Bach and scholarshipCurrently being compiled is the edition of C.P.E. Bach’s Complete Works, which in the end will comprise 120 volumes (more than half of which has appeared in the last ten years); it is a cooperative project of Harvard University, the Leipzig Bach Archive and the Saxon Academy of Sciences in Leipzig, financed by the Packard Humanities Institute (Los Altos/California), an American foundation. With its help and that of the catalogue of his vocal works (Carl Philipp Emanuel Bach. Thematisch-systematisches Verzeichnis der musikalischen Werke, Teil 2, [Carl Philipp Emanuel Bach. Thematic-Systematic Catalogue of the Musical Works, Part 2], eds. Wolfram Enßlin and Uwe Wolf, Stuttgart, 2014), which will be presented to the public on the 300th anniversary of Bach’s birthday, the discussion of this part of Bach’s œuvre will be placed on a broad foundation.
Bach was a composer who, apart from the opera, served all the genres of music with outstanding and sometimes unusual compositions; he was a concert organizer and successful publisher of his own works; he was a collector of unique picture and portrait collections. He was also an avid collector of music, who left posterity an extensive and important musical library; it is thanks to him that most of the musical legacy of J.S. Bach and his ancestors (the so-called “Archive of the Elder Bachs”) has been preserved. He had a remarkable understanding of the idea of a “work”: on the one hand, in later years he would rigorously weed out youthful indiscretions in his earlier music; on the other, especially in the church music intended for every day use in Hamburg, he would create to an amazing degree new compositions from the compositions of various other composers (here one speaks of “pasticci”), combine his own works with the works of others or substantially revise his own work at repeat performances, with the result that the idea of “a work” received a unique definition. He maintained close contacts with major literary figures such as G. E. Lessing, F. G. Klopstock and J. W. L. Gleim. Visitors to Hamburg deemed it a special honour to be granted access to his home so that they could listen to him improvising on the harpsichord or clavichord.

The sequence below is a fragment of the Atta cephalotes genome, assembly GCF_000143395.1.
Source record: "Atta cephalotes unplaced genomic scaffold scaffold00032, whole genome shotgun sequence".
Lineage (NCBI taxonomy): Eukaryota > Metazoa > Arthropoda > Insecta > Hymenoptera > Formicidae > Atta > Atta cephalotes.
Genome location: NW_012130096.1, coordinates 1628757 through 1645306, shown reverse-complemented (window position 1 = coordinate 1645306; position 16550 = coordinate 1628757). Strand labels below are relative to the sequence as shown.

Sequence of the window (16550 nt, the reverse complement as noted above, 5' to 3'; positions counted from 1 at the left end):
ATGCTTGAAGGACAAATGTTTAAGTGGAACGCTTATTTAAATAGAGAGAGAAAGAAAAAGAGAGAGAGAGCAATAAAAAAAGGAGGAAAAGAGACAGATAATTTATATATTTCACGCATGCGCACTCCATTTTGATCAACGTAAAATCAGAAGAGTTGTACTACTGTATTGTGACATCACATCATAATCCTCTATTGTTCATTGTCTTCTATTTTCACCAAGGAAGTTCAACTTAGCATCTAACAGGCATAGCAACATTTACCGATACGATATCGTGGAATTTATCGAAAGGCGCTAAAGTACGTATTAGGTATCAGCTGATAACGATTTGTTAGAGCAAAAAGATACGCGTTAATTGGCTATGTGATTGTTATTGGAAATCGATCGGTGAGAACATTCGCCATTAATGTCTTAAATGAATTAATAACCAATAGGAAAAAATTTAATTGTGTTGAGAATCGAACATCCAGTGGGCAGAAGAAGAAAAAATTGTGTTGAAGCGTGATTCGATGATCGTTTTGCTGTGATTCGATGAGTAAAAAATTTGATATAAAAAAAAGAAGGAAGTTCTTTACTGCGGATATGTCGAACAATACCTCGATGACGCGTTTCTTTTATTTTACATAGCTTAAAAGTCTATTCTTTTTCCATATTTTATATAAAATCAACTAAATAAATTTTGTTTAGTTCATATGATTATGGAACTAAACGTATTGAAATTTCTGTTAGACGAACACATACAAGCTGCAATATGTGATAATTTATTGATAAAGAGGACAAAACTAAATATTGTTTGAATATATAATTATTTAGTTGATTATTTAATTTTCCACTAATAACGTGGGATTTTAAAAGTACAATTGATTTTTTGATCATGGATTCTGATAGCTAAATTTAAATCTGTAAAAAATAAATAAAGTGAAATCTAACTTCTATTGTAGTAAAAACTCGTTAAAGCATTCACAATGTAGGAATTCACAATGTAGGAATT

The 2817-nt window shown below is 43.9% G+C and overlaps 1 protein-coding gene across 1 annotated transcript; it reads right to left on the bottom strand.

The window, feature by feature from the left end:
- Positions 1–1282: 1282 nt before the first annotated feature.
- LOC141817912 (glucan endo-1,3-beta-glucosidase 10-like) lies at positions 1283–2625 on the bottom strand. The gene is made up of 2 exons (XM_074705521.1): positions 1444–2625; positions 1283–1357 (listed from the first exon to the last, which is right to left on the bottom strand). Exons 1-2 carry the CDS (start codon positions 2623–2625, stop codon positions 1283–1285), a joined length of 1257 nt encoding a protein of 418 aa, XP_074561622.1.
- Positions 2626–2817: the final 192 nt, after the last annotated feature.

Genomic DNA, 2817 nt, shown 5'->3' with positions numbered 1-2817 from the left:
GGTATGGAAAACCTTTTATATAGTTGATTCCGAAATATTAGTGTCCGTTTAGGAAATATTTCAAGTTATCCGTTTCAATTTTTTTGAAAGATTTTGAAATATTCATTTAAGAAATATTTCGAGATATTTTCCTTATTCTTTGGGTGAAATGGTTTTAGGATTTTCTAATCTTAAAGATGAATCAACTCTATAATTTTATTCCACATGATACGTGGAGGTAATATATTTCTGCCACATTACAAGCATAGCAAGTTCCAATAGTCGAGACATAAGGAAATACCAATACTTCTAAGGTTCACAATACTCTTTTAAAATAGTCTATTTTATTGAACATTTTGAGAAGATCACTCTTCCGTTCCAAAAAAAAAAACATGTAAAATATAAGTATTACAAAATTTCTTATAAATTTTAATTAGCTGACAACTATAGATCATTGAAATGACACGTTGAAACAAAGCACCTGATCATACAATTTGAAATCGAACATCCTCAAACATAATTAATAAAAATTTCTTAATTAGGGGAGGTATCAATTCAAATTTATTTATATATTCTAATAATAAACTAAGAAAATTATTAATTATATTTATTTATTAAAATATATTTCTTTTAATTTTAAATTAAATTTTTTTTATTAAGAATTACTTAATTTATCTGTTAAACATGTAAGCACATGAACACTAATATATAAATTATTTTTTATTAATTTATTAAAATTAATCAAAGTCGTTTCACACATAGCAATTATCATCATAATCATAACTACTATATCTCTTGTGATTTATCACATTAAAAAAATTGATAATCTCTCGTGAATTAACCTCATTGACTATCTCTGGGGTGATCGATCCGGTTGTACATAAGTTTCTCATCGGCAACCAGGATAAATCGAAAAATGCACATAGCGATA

The anniversary yearThe anniversary year 2014 could give the growing public recognition of the person and compositional work of Carl Philipp Emanuel Bach a further boost. Numerous events are devoted to his life and work: a variety of concerts and music festivals; scholarly conferences in Leipzig, Hamburg, Magdeburg, Weimar, Stuttgart and Kenyon College (USA); and Bach exhibitions in Leipzig, Berlin, Hamburg and Cambridge (USA). The hitherto only C.P.E. Bach Museum in Frankfurt (Oder) will be joined in the course of the year by a new one in Hamburg. The Bach cities of Weimar, Leipzig, Frankfurt (Oder), Berlin, Potsdam and Hamburg have banded together to form a C.P.E. Bach City Network so as to coordinate numerous activities.
Visible results of the network are its own homepage, including an events calendar and a wealth of information on the life and work of the composer, and a commissioned almanac intended for the general public: Unterwegs mit Carl Philipp Emanuel Bach. Musikalisch-biografischer Reiseführer zu seinen Lebensstationen (i.e., On the Move with Carl Philipp Emanuel Bach. A Musical-Biographical Travel Guide to the Stations of His Life) (eds. Christine Blanken u. Wolfram Enßlin, Berlin 2014). And there will also be programmes on radio and television. Chances are good that after this anniversary year, the musical public will give Carl Philipp Emanuel Bach the attention and appreciation which is his due, and that music history will regard him as a highly significant and independent personality who hardly need be primarily defined in relation to his father.